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Thread: carb "dead spot"

  1. #106
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    Default Re: carb "dead spot"

    I have the same problem on mine, not quite as bad as Chris but noticeable enough. I won't use Powerspark as I bought a new electronic dizzy from them for my Pinto engined Capri and it was a bag of crap. The shaft was binding and could hardly be turned by hand. As for the arrogant individual who owns the company and who I had the misfortune to have to deal with, I'll leave my opinion of him to your imagination.

    I ended up fitting an Accuspark ignition module to the original Capri dizzy and it's worked a treat ever since. I also disconnected the vacuum from the carb and set the ignition to around 15 deg advance on the advice of an old school mechanic who races old Fords and has a rolling road here in North Wales.

    Anyway, back to Landrovers. I've also fitted the Accuspark module to the S3 dizzy, binned the points and condenser and replaced all the plugs, leads, cap and rotor arm along with a new set of NGKs. Coil is also new. Engine starts first time every time and ticks over like a Rolex but does have this annoying flat spot that goes away if you pull the choke out slightly. Carb has been overhauled as Chris did with his but not made a big difference. It's more noticeable on light throttle when driving such as in slow moving traffic and can be a right PITA as it kangaroos which along with the transmission backlash makes for an interesting ride .

    I do have a bit of blue smoke on startup and assume this is due to worn valve stem seals but when running this clears quickly and cylinder compressions are generally good. I've put the flat spot down to an old and worn engine which will be rebuilt with a skimmed head to increase the compression slightly, new cam etc when the car gets it's restoration.

  2. #107
    Consultant Richie_asg1's Avatar
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    Default Re: carb "dead spot"

    What carb are you running? And is it the same as Chris has?
    From my dealings with my weber, I know there is a transition between the idle circuit and when the throttle opens onto the primary jet. I suppose if the settings as to when this happens is wrong you will either get too much or not enough fuel at that point. The fuel pump is supposed to help with this by injecting a squirt of fuel when this happens, which on the weber is driven by a cam at the front. These cams are replaceable to match what you are aiming for in regards timing and quantity of the squirt. The jet is replaceable but is usually buried deep in the thing so seldom needs messing with.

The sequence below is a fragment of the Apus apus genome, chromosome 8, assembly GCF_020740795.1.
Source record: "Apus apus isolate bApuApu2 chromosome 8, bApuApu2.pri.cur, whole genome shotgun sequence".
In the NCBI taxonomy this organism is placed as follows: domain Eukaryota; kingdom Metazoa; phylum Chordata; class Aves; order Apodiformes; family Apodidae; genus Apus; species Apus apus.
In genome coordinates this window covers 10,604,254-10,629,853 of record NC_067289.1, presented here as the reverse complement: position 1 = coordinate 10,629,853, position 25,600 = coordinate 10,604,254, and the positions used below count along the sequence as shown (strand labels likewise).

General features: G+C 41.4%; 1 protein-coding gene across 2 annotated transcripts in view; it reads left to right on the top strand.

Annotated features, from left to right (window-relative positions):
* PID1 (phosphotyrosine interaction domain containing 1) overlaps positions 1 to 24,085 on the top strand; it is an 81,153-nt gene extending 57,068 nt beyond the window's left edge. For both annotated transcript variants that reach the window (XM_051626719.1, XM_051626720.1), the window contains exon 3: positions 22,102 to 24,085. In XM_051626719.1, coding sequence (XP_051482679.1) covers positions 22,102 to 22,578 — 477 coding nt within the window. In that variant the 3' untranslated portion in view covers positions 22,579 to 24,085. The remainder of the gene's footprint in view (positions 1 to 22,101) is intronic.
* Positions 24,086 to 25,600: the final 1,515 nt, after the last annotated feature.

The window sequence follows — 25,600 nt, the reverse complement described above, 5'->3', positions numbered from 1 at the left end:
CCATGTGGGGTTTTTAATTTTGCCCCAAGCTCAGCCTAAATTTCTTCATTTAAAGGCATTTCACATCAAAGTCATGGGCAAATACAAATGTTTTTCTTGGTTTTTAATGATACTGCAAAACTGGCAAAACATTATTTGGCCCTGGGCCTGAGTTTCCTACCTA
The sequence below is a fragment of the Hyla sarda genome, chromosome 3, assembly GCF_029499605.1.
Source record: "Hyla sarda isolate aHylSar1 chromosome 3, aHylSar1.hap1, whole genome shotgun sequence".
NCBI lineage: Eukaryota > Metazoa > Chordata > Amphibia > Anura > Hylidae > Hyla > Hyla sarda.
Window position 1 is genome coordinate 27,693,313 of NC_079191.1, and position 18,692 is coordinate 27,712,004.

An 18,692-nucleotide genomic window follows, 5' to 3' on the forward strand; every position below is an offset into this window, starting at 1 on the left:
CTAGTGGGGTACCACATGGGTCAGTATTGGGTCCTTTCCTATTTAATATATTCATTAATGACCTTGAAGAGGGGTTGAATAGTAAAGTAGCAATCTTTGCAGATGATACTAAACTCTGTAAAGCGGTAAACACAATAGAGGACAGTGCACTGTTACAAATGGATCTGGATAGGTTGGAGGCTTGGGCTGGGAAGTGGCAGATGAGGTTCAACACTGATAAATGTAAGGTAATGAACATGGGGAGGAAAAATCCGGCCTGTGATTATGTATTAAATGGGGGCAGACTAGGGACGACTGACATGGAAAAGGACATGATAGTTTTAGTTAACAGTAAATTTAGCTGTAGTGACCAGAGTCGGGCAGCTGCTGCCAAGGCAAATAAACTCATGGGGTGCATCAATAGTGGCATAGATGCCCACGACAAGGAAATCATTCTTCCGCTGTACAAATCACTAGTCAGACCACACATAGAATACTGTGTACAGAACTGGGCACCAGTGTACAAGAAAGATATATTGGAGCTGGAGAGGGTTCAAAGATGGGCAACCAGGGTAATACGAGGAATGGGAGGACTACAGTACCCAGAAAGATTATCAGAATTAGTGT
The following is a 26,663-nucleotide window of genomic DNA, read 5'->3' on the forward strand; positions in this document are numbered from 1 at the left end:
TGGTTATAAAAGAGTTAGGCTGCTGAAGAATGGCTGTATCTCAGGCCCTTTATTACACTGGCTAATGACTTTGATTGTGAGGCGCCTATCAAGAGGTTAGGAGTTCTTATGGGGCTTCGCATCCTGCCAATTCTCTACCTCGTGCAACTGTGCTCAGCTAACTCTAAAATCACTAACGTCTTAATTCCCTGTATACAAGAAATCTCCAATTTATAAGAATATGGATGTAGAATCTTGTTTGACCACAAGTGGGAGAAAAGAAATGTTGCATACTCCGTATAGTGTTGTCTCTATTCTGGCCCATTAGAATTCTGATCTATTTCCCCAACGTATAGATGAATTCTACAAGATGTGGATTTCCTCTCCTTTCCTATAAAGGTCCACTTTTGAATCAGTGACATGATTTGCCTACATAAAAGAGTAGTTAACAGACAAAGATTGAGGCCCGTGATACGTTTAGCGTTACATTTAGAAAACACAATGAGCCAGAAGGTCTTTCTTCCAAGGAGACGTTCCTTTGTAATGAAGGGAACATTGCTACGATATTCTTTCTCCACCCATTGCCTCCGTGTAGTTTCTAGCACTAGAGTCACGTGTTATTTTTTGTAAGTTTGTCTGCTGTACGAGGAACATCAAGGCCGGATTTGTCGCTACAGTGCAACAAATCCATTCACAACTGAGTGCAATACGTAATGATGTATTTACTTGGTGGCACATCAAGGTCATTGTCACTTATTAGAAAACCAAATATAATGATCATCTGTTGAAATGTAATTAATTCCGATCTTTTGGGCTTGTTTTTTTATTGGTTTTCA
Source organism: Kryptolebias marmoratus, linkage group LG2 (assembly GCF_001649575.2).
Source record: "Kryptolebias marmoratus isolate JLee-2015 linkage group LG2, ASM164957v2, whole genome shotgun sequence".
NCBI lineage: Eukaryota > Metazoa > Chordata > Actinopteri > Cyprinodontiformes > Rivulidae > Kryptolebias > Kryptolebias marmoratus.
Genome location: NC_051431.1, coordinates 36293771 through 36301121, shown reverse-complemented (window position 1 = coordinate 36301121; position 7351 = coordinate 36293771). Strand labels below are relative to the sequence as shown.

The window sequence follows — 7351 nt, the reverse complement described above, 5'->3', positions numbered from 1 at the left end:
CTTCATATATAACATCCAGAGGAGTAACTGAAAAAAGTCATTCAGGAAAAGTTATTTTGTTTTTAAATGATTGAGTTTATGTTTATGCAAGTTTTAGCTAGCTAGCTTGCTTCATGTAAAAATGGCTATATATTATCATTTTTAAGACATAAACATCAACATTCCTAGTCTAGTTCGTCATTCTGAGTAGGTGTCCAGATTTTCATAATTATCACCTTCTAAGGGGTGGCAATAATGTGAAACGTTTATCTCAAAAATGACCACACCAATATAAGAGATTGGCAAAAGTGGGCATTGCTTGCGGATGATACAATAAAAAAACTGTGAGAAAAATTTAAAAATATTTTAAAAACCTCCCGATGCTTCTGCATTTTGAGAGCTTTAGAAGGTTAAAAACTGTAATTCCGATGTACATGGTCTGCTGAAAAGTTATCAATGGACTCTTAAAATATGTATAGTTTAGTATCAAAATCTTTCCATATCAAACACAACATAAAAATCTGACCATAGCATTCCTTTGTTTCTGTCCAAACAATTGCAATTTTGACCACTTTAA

3. #108
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    Default Re: carb "dead spot"

    Quote Originally Posted by Richie_asg1 View Post
    What carb are you running? And is it the same as Chris has?
    From my dealings with my weber, I know there is a transition between the idle circuit and when the throttle opens onto the primary jet. I suppose if the settings as to when this happens is wrong you will either get too much or not enough fuel at that point. The fuel pump is supposed to help with this by injecting a squirt of fuel when this happens, which on the weber is driven by a cam at the front. These cams are replaceable to match what you are aiming for in regards timing and quantity of the squirt. The jet is replaceable but is usually buried deep in the thing so seldom needs messing with.
    Original Zenith on mine.

    Interesting information on the Glencoyne website.

    Easy to identify with its large sloping float chamber. The 36IV is a simple, almost primitive device, but well suited to the 2286cc petrol engine. It suffers from throttle spindle wear, which allows excess air to be drawn in at small throttle openings, giving hesitant performance at low speed. There is an 'O' ring between the upper and lower body which can perish or split leading to fuel flooding into the intake. Blocked jets are not unknown - the one that seems to suffer most is the accelerator pump jet, leading to hesitation and flat spots when the throttle is opened from idle. Replacement Zeniths are widely available - I believe the originals are no longer being made, but there are several reproductions also available. Beware as some of these are of very poor quality. You may be better to have yours rebuilt - there are several carb specialists who can do this. A new Zenith can be fitted as a direct replacement for a Weber 34ICH (see below). It can also replace a Solex 40PA, but for this application you will need an adaptor plate and throttle linkage from a Zenith or Weber-equipped vehicle.

  4. #109
    Moderator DarrenH's Avatar
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    Default Re: carb "dead spot"

    Quote Originally Posted by Bigj66 View Post
    I also disconnected the vacuum from the carb and set the ignition to around 15 deg advance on the advice of an old school mechanic who races old Fords and has a rolling road here in North Wales.
    that because race cars are only concerned with wide open throttle and max effort

    not disagreeing with you, mind you, because thats exactly the advice and setup i got from my local webcon dealer/rolling road. vac advance is for part throttle economy, and as above, making changes to low/mid throttle angle ignition based on engine load.
    Drives: 1982 series 3 88" station wagon

  5. #110
    Forum Approved Trader christofloffer's Avatar
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    Default Re: carb "dead spot"

    quick question, i have just dumped the old 25D distributor on. yet to start it as i cant figure the wiring. there is only one connector on the side, is that a positive or negative?
    i cant seem to find an answer and i dont want to fire it up with the wiring wrong. i thought it may be a negative back to the coil but i dont know.
    Chris
    1977 series 3 ex mod (FFR) 109 2.25p 12v HRTC hard top "phil"
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  6. #111
    Engineer solemnwarning's Avatar
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    Default Re: carb "dead spot"

    Assuming negative earth, its the negative terminal on the coil (i.e. opposite the wire to the ignition switch).
    1970 Series IIA 2.25 petrol - WIP

  7. #112
    Forum Approved Trader christofloffer's Avatar
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    Default Re: carb "dead spot"